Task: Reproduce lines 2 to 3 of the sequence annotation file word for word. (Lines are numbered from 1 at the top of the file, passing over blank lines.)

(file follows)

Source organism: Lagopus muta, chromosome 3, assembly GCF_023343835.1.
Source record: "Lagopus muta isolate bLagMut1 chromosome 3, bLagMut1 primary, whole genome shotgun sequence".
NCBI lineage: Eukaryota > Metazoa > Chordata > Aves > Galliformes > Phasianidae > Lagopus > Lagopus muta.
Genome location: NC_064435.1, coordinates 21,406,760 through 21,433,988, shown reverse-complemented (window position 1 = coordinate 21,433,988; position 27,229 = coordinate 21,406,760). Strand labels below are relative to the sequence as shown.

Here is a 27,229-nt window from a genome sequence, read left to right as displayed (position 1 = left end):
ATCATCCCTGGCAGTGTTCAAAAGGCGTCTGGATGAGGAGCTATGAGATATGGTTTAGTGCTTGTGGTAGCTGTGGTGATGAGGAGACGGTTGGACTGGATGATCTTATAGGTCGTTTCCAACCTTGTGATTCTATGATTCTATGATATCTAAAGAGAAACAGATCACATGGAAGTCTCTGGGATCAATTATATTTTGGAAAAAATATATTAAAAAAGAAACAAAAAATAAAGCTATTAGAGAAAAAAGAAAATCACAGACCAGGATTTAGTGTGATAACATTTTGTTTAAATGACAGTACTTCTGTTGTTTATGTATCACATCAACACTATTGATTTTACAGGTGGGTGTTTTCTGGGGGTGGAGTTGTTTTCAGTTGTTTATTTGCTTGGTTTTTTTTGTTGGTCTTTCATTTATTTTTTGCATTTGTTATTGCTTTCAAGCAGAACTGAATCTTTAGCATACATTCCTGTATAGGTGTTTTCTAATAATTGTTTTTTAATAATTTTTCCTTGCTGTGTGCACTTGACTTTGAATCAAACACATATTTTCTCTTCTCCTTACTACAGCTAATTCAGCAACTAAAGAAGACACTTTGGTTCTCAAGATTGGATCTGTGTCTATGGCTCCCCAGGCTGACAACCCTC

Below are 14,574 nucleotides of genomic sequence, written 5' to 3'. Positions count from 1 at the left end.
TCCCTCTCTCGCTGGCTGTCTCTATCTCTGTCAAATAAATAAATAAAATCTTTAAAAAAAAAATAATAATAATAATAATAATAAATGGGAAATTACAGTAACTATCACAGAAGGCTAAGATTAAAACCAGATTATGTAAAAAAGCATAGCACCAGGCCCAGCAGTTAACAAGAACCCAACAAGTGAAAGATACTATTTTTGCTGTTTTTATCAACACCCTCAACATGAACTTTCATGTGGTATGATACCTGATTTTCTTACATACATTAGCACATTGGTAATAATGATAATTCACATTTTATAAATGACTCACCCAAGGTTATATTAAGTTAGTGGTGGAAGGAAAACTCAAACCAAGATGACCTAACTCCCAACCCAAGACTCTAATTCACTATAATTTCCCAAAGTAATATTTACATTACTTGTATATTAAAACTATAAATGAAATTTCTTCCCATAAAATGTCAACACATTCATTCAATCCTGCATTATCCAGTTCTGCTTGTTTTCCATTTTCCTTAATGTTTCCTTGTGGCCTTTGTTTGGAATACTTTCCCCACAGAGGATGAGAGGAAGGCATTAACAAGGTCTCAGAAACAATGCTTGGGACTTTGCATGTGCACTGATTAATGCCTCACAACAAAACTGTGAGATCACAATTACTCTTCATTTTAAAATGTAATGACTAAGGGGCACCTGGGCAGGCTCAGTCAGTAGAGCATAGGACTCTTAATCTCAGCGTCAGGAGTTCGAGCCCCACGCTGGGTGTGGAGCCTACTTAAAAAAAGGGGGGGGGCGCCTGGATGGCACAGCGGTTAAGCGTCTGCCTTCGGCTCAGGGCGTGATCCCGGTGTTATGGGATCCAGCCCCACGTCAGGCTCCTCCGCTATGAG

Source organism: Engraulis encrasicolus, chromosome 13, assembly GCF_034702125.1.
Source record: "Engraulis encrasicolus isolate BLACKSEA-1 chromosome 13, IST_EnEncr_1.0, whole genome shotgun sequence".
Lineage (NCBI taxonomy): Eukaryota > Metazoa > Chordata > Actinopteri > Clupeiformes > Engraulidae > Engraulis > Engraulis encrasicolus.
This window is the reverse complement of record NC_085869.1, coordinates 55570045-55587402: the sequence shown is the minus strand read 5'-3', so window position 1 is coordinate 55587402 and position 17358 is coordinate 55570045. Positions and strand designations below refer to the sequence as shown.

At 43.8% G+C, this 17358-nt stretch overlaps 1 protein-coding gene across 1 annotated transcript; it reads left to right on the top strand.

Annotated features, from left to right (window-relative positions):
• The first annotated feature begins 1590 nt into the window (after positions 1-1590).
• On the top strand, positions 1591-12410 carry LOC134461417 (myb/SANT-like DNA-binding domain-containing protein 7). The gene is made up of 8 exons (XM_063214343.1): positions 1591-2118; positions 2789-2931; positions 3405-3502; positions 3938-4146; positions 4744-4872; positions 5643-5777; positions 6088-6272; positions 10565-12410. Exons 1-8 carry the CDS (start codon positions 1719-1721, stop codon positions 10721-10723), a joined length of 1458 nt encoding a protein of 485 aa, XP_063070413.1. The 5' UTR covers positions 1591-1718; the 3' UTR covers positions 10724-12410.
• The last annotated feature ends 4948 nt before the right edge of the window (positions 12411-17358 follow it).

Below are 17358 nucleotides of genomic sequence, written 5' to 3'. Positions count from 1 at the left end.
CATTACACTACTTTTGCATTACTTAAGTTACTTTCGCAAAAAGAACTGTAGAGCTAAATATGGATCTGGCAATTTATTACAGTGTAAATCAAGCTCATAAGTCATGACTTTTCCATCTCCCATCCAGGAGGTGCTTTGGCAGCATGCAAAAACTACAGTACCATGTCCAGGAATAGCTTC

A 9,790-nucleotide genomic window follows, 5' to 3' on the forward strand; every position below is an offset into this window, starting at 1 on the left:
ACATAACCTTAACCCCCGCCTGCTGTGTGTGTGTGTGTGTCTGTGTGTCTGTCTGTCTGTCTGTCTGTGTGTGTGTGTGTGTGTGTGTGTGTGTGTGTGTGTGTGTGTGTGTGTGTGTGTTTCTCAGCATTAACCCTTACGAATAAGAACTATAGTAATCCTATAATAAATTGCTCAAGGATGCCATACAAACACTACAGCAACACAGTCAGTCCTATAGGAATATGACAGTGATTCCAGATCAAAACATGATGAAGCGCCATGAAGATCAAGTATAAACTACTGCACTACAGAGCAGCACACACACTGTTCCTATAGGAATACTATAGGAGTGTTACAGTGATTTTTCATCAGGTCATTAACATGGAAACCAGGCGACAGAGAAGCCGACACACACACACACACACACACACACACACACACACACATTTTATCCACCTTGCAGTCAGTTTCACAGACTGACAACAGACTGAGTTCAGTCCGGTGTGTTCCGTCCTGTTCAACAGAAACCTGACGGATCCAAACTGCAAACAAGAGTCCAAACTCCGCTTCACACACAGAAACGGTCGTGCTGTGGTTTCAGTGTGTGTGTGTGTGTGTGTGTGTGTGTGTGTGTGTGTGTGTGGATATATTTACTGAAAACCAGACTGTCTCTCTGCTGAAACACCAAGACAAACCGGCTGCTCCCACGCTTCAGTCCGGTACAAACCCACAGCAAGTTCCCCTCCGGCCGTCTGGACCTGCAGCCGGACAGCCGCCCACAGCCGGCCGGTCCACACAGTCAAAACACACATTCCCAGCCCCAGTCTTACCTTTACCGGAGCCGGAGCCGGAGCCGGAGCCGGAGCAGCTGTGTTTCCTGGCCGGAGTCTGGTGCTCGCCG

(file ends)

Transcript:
Source record: "Lagopus muta isolate bLagMut1 chromosome 3, bLagMut1 primary, whole genome shotgun sequence".
NCBI lineage: Eukaryota > Metazoa > Chordata > Aves > Galliformes > Phasianidae > Lagopus > Lagopus muta.